Georges Bizet (1838-75)
He was the most renowned composer of French grand opera in the mid-Romantic era, but is most famous for his opera Carmen (1875) [opéra comique]--it is an opéra comique because it has spoken dialogue and sung French arias--the story of Carmen is actually quite dramatic and tragic.
Bedrich Smetana (1824-84)
He was the first important Czech (Bohemian) composer; known for his symphonic works and operas. The Moldau [symphonic poem] 1874
Jacques Offenbach (1819-80)
This French composer wrote nearly 100 operettas between 1850 and 1880 (such as Orphéee auf enters (Orpheus in Hades,1858). He is remembered mostly for his unfinished masterpiece--the 4-act "opéra fantastique", Les contes d'Hoffmann (The Tales of Hoffmann) 1851.
Charles Gounod (1818-93)
A French composer known for his grand opera Faust (1859), and his song-setting of the Ave Maria (based on a work by JS Bach).
Anton Bruckner (1824-1896)
An This late-Romantic Austrian composer is known for his rich, polyphonic and lengthy symphonies, as well as Masses, and motets. Symphony No. 7 [symphony] 1881-83
Johannes Brahms (1833-97)
He was the most important successor to Beethoven in the 19th century with regard to both symphonic and chamber music. Symphony No. 3 in F major [symphony] 1883
Peter Ilyitch Tchaikovsky (1840-93)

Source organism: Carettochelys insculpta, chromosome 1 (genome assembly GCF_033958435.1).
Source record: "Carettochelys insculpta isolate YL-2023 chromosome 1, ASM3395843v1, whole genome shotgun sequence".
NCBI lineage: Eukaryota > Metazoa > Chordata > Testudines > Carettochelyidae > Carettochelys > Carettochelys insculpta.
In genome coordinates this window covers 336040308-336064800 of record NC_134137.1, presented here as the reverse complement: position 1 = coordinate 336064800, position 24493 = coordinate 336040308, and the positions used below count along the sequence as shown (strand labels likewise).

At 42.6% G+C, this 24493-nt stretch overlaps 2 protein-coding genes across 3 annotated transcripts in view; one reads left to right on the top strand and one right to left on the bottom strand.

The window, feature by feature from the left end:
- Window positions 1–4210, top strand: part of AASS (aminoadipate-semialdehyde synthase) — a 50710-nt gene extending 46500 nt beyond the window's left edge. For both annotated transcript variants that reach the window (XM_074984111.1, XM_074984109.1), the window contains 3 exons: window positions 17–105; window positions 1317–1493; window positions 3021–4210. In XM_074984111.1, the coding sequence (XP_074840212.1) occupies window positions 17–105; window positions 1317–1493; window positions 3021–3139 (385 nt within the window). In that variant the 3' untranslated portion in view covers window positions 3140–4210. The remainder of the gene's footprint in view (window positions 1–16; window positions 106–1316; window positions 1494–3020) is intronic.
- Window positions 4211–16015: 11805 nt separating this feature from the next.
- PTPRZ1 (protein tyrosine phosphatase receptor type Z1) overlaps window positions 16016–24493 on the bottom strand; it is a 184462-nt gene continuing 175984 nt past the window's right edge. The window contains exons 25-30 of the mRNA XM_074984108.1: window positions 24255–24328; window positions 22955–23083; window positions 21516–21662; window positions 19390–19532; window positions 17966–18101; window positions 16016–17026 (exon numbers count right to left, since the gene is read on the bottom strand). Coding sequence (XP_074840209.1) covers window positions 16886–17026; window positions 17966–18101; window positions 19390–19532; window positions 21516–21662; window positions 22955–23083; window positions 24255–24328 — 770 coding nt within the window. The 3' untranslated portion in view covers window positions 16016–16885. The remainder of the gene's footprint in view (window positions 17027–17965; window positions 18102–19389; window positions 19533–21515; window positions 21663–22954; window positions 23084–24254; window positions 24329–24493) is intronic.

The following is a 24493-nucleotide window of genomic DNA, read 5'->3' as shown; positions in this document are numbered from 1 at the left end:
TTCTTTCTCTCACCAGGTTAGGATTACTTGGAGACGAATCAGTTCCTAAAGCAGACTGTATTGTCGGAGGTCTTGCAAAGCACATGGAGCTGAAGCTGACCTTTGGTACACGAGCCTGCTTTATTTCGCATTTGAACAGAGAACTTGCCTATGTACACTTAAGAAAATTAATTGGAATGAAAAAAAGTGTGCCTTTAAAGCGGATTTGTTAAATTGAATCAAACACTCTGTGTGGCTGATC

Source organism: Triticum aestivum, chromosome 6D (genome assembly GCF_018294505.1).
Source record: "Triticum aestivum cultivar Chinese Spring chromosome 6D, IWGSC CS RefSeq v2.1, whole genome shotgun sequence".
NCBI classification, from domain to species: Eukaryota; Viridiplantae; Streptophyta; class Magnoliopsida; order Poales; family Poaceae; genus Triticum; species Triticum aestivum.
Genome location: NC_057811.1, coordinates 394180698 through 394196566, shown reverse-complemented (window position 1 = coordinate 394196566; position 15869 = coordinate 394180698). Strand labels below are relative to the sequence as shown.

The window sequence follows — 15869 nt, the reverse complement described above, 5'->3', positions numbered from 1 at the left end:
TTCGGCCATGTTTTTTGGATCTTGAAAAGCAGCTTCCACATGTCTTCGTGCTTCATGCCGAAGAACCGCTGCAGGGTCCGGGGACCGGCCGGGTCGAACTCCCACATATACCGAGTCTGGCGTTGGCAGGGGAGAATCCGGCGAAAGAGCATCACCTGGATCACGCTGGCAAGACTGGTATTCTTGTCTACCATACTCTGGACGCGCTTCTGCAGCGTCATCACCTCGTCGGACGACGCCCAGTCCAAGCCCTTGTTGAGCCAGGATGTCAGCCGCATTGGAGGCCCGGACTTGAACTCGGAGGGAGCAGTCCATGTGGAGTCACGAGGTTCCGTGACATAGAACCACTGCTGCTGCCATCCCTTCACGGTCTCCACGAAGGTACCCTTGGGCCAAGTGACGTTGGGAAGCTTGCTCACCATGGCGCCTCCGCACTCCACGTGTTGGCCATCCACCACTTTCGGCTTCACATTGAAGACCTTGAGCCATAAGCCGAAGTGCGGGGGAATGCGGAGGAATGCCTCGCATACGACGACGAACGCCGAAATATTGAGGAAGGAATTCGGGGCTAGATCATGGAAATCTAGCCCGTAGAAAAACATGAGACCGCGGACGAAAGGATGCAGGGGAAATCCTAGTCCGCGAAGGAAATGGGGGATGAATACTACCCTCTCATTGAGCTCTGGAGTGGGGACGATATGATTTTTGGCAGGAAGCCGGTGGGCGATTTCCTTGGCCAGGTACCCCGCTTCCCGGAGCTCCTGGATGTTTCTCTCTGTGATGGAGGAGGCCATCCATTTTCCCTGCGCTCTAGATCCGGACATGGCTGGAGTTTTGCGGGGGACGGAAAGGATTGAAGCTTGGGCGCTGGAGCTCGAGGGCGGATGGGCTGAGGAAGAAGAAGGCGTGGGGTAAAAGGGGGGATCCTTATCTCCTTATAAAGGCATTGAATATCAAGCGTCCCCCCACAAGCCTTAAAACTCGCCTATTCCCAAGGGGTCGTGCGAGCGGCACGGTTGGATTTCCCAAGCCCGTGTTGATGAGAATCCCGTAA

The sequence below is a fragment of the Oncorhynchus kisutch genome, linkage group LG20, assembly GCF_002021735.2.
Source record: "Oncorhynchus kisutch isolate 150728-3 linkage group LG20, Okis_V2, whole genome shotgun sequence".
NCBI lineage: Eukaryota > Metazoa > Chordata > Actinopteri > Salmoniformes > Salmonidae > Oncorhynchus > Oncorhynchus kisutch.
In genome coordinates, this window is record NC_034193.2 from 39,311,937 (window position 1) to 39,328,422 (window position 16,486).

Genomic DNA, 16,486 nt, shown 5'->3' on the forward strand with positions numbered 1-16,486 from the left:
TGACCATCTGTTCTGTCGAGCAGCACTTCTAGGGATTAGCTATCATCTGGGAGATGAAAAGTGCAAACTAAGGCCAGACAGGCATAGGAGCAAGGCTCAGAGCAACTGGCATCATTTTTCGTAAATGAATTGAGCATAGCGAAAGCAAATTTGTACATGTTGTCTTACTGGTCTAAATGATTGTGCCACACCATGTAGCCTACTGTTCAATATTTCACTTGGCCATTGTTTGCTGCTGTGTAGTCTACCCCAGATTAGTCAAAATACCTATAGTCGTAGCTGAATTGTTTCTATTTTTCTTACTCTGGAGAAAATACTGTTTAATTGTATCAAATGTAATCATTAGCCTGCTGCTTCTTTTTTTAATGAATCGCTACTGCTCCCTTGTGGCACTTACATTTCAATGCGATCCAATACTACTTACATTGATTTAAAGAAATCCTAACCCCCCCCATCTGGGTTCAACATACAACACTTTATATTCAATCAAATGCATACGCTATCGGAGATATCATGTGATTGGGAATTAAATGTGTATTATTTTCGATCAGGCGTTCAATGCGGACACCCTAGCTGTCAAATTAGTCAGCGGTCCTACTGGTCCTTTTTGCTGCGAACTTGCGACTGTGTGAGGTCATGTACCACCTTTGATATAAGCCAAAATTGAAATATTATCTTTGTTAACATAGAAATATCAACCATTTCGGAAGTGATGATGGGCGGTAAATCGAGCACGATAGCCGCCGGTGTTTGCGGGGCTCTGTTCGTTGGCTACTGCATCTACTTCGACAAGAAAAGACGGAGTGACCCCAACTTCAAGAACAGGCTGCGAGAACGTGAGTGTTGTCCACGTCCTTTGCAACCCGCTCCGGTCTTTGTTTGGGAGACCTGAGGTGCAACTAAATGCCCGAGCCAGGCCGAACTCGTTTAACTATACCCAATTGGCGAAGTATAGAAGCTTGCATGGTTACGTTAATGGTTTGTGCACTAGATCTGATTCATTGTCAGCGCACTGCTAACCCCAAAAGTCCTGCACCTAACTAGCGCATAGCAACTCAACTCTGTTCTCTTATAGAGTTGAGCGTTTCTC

This late-Romantic composer was the first internationally-acclaimed Russian musician. He is known for his colorfully orchestrated ballets, concertos, opera, and symphonic works. The Nutcracker [ballet] 1892
Gabriel Fauré (1858-1924)
This late-Romantic French composer, organist and teacher brought French art song ("mélodie) and chamber music to the highest levels of sophistication. His musical style had a strong influence on many 20th-century composers. La bonne chanson [song cycle of French mélodie] (1892-94)
Giocomo Puccini (1858-1924)
A leading figure in the Italian operatic verismo (true-to-life) movement of the late 19th- early 20th-centuries. La Bohème [verismo opera] (1896)
Antonín Dvořák (c1841-1904)
The leading Czech (Bohemian) composer of the Romantic era; known for his symphonies, chamber works, operas, and songs. Symphony No. 9 ("From the New World") [symphony] 1893
Gustav Mahler (1860-1911)
The most important Austrian composer of the late Romantic era, and one of the greatest conductors and orchestrators in history. He is known for his highly-expressive and melancholy orchestrally-accompanied song cycles, and his massive symphonies, which are examples of post-Romanticism. Kindertotenlieder [song cycle] 1901-04
Richard Strauss (1864-1949
This German post-Romantic composer/conductor stretched Wagnerian Romanticism to greater extremes, and he also ventured into the realm of early expressionism in works such as Salome (1903). He is known for his intense operas and his symphonic poems. Also Sprach Zarathustra [symphonic poem] 1896
Claude Debussy (1862-1918)
The leader of the French "impressionist" movement in music. He was the first to move into a clearly modern manner of composition--clearly breaking with the Romantic sound dominated by the style of Wagner. Debussy is best known for his impressionistic piano works, symphonic poems, songs, and the opera Pelléas et Mélisande. Prélude à l'après d'un faune ("Prelude to The Afternoon of a Faun") [symphonic poem] 1894
THIS SET IS OFTEN IN FOLDERS WITH...
Graduate Music History Review - Renaissance
Graduate Music History Review - Baroque
Graduate Music History Review - Classical
Graduate Music History Review - Modern